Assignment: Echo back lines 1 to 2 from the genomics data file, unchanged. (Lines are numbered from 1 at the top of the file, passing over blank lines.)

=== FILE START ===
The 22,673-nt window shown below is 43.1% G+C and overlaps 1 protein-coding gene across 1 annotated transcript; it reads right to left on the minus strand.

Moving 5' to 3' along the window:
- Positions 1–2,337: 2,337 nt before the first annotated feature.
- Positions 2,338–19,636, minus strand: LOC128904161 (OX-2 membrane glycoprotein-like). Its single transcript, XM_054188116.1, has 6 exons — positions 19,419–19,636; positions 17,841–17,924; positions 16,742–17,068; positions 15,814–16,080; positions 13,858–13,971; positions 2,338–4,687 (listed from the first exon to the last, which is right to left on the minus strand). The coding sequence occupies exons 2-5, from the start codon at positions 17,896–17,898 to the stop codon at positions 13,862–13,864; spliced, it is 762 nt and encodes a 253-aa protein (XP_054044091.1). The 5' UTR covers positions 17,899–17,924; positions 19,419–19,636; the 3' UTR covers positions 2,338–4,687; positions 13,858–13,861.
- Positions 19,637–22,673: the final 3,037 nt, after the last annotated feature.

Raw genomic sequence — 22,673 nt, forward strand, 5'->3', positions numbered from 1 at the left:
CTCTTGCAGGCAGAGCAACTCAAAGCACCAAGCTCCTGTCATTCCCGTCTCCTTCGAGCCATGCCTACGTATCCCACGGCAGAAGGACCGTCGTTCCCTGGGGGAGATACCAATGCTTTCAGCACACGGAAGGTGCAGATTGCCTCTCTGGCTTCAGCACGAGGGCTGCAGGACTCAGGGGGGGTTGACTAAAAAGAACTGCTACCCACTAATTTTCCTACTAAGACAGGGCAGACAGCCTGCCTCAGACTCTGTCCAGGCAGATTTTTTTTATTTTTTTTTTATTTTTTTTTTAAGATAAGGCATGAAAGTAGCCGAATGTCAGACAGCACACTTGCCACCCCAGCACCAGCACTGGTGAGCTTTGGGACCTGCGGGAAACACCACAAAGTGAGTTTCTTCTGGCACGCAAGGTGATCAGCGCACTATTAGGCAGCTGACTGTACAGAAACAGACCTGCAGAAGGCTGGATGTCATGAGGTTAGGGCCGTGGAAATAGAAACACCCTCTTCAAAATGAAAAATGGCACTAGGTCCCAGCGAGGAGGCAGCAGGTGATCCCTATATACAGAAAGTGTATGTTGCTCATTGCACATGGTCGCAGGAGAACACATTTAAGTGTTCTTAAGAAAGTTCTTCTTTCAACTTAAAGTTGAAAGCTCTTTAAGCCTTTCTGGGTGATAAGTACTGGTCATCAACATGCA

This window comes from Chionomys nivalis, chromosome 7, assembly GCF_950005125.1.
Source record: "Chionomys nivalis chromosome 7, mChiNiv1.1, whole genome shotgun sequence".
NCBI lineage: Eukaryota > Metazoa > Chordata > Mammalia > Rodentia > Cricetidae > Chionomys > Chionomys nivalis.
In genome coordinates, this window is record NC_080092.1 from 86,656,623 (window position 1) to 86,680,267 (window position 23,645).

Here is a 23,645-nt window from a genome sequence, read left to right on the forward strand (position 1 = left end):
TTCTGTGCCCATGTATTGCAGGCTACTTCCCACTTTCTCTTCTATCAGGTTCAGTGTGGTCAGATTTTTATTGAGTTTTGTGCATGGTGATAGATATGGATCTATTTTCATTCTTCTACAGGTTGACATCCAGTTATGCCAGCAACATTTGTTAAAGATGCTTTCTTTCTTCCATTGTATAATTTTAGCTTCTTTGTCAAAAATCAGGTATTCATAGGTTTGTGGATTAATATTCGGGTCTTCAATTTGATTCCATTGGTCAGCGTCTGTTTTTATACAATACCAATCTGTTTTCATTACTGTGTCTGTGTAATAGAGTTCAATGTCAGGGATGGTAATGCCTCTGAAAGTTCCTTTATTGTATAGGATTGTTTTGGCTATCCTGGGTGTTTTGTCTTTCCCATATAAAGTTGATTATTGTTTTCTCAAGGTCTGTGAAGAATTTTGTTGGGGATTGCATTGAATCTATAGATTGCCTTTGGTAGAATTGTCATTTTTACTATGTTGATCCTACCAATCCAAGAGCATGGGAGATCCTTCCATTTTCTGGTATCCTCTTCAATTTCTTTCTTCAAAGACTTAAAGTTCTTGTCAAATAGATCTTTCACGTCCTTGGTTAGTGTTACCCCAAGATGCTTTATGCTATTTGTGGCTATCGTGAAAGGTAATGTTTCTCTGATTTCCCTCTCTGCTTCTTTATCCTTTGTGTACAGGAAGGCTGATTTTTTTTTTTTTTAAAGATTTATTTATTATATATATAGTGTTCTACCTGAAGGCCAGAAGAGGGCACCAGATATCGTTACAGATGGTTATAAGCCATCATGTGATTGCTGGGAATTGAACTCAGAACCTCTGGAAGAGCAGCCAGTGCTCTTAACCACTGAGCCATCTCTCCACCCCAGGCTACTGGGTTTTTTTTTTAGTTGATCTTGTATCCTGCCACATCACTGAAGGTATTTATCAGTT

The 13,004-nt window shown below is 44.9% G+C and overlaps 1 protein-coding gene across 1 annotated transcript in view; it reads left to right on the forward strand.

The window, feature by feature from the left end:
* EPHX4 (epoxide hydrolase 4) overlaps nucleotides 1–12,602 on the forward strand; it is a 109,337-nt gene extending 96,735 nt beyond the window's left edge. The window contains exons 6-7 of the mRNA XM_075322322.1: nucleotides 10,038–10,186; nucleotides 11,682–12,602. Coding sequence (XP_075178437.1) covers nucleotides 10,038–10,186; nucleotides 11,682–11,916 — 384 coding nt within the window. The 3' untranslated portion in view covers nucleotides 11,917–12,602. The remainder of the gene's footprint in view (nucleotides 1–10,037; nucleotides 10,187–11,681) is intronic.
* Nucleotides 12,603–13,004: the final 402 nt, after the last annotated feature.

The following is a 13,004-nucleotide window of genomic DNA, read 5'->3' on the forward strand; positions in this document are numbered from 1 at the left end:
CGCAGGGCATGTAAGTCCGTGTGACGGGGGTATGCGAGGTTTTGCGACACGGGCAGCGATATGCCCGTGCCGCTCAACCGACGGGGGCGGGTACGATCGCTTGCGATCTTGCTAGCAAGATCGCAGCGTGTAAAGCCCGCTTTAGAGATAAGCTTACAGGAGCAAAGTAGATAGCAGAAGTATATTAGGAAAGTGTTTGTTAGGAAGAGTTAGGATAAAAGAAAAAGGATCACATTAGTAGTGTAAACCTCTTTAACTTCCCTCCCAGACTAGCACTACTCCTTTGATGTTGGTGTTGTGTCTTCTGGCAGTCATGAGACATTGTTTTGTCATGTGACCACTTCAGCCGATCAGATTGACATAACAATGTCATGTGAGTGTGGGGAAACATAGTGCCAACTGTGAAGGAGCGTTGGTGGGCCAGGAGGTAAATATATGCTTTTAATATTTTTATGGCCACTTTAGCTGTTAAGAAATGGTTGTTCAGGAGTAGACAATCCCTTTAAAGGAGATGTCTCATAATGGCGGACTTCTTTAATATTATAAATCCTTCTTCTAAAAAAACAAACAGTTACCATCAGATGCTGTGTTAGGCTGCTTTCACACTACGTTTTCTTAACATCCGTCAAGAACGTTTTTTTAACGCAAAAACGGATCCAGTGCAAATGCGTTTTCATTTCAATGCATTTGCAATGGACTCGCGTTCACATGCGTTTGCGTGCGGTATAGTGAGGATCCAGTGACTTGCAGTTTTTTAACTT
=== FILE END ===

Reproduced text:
The 22,673-nt window shown below is 43.1% G+C and overlaps 1 protein-coding gene across 1 annotated transcript; it reads right to left on the minus strand.

Moving 5' to 3' along the window: